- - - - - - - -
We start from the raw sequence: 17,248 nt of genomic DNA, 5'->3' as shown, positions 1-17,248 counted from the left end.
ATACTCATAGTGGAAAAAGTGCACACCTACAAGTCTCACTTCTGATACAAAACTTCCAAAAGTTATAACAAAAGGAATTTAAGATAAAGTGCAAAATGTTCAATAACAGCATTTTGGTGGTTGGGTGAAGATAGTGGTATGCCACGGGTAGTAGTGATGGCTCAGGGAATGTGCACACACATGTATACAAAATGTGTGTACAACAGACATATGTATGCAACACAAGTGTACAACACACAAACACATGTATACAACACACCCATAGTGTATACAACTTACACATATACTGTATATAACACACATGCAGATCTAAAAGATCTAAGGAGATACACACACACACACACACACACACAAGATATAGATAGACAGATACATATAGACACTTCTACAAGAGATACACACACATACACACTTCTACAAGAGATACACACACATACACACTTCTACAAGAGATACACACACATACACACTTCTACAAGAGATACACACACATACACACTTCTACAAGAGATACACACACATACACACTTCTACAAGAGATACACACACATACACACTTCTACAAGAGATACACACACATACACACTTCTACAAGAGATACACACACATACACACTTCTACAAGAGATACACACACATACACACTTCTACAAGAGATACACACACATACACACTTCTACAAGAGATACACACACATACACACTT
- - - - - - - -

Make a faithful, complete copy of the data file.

We start from the raw sequence: 17,248 nt of genomic DNA, 5'->3' as shown, positions 1-17,248 counted from the left end.
ATACTCATAGTGGAAAAAGTGCACACCTACAAGTCTCACTTCTGATACAAAACTTCCAAAAGTTATAACAAAAGGAATTTAAGATAAAGTGCAAAATGTTCAATAACAGCATTTTGGTGGTTGGGTGAAGATAGTGGTATGCCACGGGTAGTAGTGATGGCTCAGGGAATGTGCACACACATGTATACAAAATGTGTGTACAACAGACATATGTATGCAACACAAGTGTACAACACACAAACACATGTATACAACACACCCATAGTGTATACAACTTACACATATACTGTATATAACACACATGCAGATCTAAAAGATCTAAGGAGATACACACACACACACACACACACACAAGATATAGATAGACAGATACATATAGACACTTCTACAAGAGATACACACACATACACACTTCTACAAGAGATACACACACATACACACTTCTACAAGAGATACACACACATACACACTTCTACAAGAGATACACACACATACACACTTCTACAAGAGATACACACACATACACACTTCTACAAGAGATACACACACATACACACTTCTACAAGAGATACACACACATACACACTTCTACAAGAGATACACACACATACACACTTCTACAAGAGATACACACACATACACACTTCTACAAGAGATACACACACATACACACTTCTACAAGAGATACACACACATACACACTT